Particularly for those who cannot read, she says, “Begin with the word, 'Father.' As you do, let the full meaning of that word deeply touch your heart.” Attempting this, I realized—as I have less consciously many times before-- that the word 'father' does not actually have much meaning for me. I've never used the word father in reference to my own dad or anyone else's who I know personally. I never say, “He's a good father”--I say “He's a good dad/parent/daddy.” For me, father is a formal and distant word, and –oddly, I know,--very British.
I have always felt enormously blessed in my comfort with God as dad because my own daddy is truly one of the most godly people I've ever known and his love for me has always been undeniable, deep and wide.
Interesting, then, to find that I stumble on the word father. So . . .
“Begin with the word, 'Daddy.' As you do, let the full meaning of that word deeply touch your heart.” Oh. I get it. Or at least I begin to.

Exceptional Day
I kind of struggled against vacation this year. It seemed so unreasonable to pay a sub to teach my summer classes, to spend precious hours shopping to fully stock our house before leaving town, to prepare to be away from our church for two Saturdays, to trust that our household would function without us for an extended period of time. But the thought of me in Dallas while Paul and Bri were in Virginia for over a week pushed me over the edge, and I agreed to go after all.
Since Bri was off to hang with Paul's mom and then meet us near Virginia, Paul and I had a long road trip together. More time than we have spent just the two of us in ages. I finally got into the vacation mode and planned out where we would spend each night on the way to Virginia. Paul discovered that the place where we would spend Friday night, Charleston, West Virginia, was actually having its annual Festivall while we were there. I delightedly checked the schedule and planned accordingly.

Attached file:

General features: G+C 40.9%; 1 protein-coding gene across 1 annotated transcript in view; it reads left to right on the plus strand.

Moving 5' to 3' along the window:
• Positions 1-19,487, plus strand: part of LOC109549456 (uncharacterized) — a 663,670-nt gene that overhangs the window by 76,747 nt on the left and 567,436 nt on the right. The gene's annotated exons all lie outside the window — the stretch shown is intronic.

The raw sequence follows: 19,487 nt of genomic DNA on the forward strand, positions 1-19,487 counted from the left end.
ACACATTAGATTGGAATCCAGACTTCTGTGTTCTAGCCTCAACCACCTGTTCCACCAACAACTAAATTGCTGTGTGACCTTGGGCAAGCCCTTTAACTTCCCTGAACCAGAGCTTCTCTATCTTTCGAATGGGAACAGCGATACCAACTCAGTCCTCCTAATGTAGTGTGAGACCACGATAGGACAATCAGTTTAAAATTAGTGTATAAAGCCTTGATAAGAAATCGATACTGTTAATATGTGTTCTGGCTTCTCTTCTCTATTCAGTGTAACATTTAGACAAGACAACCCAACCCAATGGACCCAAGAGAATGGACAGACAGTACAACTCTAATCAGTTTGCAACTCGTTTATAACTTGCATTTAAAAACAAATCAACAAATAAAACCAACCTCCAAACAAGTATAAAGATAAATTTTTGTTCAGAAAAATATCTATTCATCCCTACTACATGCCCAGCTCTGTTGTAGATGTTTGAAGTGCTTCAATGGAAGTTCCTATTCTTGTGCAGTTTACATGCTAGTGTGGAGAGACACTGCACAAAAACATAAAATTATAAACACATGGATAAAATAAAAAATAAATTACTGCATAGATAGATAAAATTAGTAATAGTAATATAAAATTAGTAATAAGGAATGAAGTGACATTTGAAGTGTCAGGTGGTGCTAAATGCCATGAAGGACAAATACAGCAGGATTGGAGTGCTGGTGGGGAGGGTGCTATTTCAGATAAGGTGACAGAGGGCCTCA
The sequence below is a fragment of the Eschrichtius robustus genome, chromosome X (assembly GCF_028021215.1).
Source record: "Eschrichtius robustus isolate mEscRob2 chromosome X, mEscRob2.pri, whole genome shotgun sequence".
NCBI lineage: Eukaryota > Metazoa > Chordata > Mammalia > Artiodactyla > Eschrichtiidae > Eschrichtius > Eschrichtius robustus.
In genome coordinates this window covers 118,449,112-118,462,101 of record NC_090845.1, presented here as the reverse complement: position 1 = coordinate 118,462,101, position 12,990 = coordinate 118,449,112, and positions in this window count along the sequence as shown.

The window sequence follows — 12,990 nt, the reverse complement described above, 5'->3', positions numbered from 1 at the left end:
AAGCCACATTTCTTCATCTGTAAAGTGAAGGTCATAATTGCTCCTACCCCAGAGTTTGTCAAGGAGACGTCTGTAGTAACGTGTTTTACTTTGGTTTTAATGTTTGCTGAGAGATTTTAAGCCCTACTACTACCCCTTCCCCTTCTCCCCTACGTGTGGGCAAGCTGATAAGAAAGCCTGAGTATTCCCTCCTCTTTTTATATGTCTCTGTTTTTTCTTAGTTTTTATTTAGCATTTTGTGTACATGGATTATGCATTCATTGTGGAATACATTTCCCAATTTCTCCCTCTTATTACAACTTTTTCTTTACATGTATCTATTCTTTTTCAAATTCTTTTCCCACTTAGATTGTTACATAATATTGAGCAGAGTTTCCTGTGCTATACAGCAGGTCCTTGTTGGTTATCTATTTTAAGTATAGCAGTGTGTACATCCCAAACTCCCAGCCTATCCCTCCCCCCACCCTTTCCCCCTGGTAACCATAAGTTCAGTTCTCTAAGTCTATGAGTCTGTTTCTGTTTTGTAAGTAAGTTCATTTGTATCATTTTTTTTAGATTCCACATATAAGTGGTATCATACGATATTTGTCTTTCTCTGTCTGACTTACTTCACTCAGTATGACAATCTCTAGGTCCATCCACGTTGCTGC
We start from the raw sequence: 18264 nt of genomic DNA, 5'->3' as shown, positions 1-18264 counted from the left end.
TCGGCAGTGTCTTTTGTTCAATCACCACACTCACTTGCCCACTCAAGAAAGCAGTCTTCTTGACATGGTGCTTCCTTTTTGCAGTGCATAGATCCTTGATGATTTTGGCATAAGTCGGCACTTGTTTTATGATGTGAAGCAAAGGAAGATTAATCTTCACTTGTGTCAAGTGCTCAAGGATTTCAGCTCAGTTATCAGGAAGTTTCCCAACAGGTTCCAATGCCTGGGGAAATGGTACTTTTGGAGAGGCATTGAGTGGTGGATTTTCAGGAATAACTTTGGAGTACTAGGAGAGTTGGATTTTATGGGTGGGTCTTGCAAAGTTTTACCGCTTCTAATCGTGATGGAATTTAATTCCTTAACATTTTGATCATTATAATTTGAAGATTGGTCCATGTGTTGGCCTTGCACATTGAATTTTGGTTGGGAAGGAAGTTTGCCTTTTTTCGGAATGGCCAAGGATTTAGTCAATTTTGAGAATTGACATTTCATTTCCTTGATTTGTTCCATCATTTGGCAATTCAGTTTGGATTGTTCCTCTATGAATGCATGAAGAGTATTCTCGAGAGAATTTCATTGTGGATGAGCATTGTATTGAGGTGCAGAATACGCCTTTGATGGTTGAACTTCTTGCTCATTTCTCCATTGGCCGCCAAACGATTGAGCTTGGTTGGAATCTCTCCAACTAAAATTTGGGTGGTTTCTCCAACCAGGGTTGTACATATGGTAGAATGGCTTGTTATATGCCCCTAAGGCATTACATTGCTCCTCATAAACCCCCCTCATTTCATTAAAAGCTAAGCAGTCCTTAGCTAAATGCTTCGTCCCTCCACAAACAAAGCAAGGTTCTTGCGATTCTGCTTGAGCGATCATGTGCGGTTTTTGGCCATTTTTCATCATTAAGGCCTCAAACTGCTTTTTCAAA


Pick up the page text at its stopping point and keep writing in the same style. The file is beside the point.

Thus, we pulled out of Jackson on Friday morning to begin a fantastic day. Having mostly run through our audiobooks on day 1, we ended up talking about worship and worshiping together for a big chunk of the drive. We found cheap or free refills on drinks throughout the drive and enjoyed our peanut butter sandwiches in the car. Lovely, lovely. We pulled into Charleston, a town we had loved when driving through once, checked in and headed immediately to the Sing-Along-Sound of Music! We ended up parking across the river from downtown and walking over the bridge looking at water taxis while jazz wafted up to us. We made our way to the theater just on time and got our goody bags: a bell, a plastic sprig of eidelweiss, a square of curtain fabric, a glow stick, and a popper (for the first time Maria and the Captain kiss). Then we got our instructions about cheering for Maria, barking at Rolff, hissing at the Baroness (although one contingent at the front followed every hiss with “It's not her fault!”) saying aawww at Gretel's cuteness, and yelling, “Liar!” whenever someone tells a fib. Amazing how well I know the lyrics to all those songs. Fun to sing them badly with a theater full of other fans. Hilarious to hear comments: Our favorite audience comment was when Maria was comforting the heart-broken Leisl--”You'll see, you'll fall in love again one day and everything will be wonderful--” Huge audience roar: LIAR! Followed by rolls of laughter. So much fun. Then we walked back across the bridge in the moonlight and drove to our perfectly acceptable little hotel room.